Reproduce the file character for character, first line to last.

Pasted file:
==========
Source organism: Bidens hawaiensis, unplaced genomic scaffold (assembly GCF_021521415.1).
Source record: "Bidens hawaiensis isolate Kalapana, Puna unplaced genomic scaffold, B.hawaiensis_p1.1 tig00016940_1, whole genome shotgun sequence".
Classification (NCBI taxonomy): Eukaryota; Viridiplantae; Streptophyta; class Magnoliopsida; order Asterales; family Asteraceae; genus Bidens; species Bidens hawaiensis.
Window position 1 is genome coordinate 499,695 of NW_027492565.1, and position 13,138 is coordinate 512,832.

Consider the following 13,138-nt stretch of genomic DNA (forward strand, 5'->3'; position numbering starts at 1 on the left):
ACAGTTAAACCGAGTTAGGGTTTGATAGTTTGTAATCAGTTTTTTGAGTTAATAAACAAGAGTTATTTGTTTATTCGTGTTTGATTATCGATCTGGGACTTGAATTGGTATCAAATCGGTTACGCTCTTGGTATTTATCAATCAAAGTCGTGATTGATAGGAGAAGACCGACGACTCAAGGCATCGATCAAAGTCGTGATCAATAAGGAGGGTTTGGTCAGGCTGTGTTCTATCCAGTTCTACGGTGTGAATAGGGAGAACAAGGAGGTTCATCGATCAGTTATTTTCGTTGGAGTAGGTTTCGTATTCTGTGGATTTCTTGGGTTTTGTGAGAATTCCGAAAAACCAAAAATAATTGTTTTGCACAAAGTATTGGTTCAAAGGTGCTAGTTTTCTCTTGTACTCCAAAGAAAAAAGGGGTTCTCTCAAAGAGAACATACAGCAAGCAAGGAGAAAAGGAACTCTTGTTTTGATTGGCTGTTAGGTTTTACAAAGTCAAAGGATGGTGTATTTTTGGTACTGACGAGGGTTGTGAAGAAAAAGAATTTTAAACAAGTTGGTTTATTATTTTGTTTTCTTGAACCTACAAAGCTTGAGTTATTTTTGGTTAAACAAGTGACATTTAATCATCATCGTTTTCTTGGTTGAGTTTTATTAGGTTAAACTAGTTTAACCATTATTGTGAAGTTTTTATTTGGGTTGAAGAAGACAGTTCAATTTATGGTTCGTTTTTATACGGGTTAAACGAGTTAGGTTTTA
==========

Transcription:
Source organism: Bidens hawaiensis, unplaced genomic scaffold (assembly GCF_021521415.1).
Source record: "Bidens hawaiensis isolate Kalapana, Puna unplaced genomic scaffold, B.hawaiensis_p1.1 tig00016940_1, whole genome shotgun sequence".
Classification (NCBI taxonomy): Eukaryota; Viridiplantae; Streptophyta; class Magnoliopsida; order Asterales; family Asteraceae; genus Bidens; species Bidens hawaiensis.
Window position 1 is genome coordinate 499,695 of NW_027492565.1, and position 13,138 is coordinate 512,832.

Consider the following 13,138-nt stretch of genomic DNA (forward strand, 5'->3'; position numbering starts at 1 on the left):
ACAGTTAAACCGAGTTAGGGTTTGATAGTTTGTAATCAGTTTTTTGAGTTAATAAACAAGAGTTATTTGTTTATTCGTGTTTGATTATCGATCTGGGACTTGAATTGGTATCAAATCGGTTACGCTCTTGGTATTTATCAATCAAAGTCGTGATTGATAGGAGAAGACCGACGACTCAAGGCATCGATCAAAGTCGTGATCAATAAGGAGGGTTTGGTCAGGCTGTGTTCTATCCAGTTCTACGGTGTGAATAGGGAGAACAAGGAGGTTCATCGATCAGTTATTTTCGTTGGAGTAGGTTTCGTATTCTGTGGATTTCTTGGGTTTTGTGAGAATTCCGAAAAACCAAAAATAATTGTTTTGCACAAAGTATTGGTTCAAAGGTGCTAGTTTTCTCTTGTACTCCAAAGAAAAAAGGGGTTCTCTCAAAGAGAACATACAGCAAGCAAGGAGAAAAGGAACTCTTGTTTTGATTGGCTGTTAGGTTTTACAAAGTCAAAGGATGGTGTATTTTTGGTACTGACGAGGGTTGTGAAGAAAAAGAATTTTAAACAAGTTGGTTTATTATTTTGTTTTCTTGAACCTACAAAGCTTGAGTTATTTTTGGTTAAACAAGTGACATTTAATCATCATCGTTTTCTTGGTTGAGTTTTATTAGGTTAAACTAGTTTAACCATTATTGTGAAGTTTTTATTTGGGTTGAAGAAGACAGTTCAATTTATGGTTCGTTTTTATACGGGTTAAACGAGTTAGGTTTTA